DayBreaks for 3/22/19 – Even the Darkness Dazzles

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DayBreaks for 3/22/19: Even the Darkness Dazzles

In order to be God made man and to lead our exodus from this world to the next, Jesus had to die like we do: alone, with no particular glory. Otherwise he would have been an anomaly instead of a messiah, and it would have been hard for us to see what he had in common with the rest of us.

As it was, he died very much like those who died on either side of him, one of them begging to be saved from what was coming, the other asking to be remembered when Jesus got where he was going. Jesus could not do anything for the one who wanted to be spared, but he did a great favor for the other. He told him that the darkness was a dazzling one, with paradise in it for both of them.

Perhaps it was the transfiguration that helped remind Jesus of this dazzling world beyond: when light burst through all his seams and showed those gathered what he was made of. It was as if he experienced a flash-back of his pre-incarnation glory. If we had been allowed to intrude on that moment, it would have been because someone thought we might need a dose of glory too, to get us through the night. Some people are lucky enough to witness it for themselves, although like Peter, James and John, very few of them will talk about it later.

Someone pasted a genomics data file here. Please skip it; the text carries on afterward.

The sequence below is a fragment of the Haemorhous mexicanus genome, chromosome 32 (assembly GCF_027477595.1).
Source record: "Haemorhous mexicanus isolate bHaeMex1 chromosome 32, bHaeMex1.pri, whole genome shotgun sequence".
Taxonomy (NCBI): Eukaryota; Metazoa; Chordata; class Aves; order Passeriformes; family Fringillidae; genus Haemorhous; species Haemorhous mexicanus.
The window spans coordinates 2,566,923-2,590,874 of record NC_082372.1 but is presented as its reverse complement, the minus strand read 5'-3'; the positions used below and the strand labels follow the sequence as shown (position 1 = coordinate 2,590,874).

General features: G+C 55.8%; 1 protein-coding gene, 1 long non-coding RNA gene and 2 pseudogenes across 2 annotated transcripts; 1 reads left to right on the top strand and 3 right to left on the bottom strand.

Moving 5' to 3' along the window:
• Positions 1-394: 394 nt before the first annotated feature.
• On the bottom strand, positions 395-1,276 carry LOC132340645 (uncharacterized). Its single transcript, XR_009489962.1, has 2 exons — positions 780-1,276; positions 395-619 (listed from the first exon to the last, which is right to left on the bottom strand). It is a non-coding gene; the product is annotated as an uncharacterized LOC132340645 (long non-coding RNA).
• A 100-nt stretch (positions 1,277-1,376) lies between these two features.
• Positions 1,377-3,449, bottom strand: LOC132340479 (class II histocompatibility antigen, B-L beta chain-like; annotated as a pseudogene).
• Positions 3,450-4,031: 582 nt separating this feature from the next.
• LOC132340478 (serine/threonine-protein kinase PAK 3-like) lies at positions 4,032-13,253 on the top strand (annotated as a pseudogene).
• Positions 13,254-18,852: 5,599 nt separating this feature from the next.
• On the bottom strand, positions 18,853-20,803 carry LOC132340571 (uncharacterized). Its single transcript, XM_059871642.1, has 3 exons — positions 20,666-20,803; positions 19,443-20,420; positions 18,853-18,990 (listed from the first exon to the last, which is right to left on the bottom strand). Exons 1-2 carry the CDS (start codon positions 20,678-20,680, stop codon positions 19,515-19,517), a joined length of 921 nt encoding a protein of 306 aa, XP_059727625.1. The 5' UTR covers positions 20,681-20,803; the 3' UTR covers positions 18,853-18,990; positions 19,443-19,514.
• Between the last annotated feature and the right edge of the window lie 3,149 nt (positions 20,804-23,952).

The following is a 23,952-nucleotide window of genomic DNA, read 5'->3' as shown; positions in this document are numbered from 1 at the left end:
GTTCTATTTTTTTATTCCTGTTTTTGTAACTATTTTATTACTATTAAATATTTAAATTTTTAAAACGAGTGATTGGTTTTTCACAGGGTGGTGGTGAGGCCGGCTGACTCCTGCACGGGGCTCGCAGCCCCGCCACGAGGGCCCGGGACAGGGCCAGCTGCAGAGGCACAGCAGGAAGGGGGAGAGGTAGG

What the rest of us have are stories like the transfiguration and the crucifixion, and the chance to decide for ourselves whether we will believe what they tell us. It is a lot to believe: that God’s lit-up life includes death, that there is no way around it but only through, that even the that death darkness can dazzle.

1 John 1:5 (CSBBible) – This is the message we have heard from him and declare to you: God is light, and there is absolutely no darkness in him.

PRAYER: Thank you that there is no darkness in, or for, you and therefore the death darkness for your children dazzles with your glory! In Jesus’ name, Amen.

Copyright by 2019 by Galen C. Dalrymple.  ><}}}”>

 

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DayBreaks for 3/5/19 – Ready Every Day

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DayBreaks for 3/05/19: Ready Every Day

From the DayBreaks archive February 2009: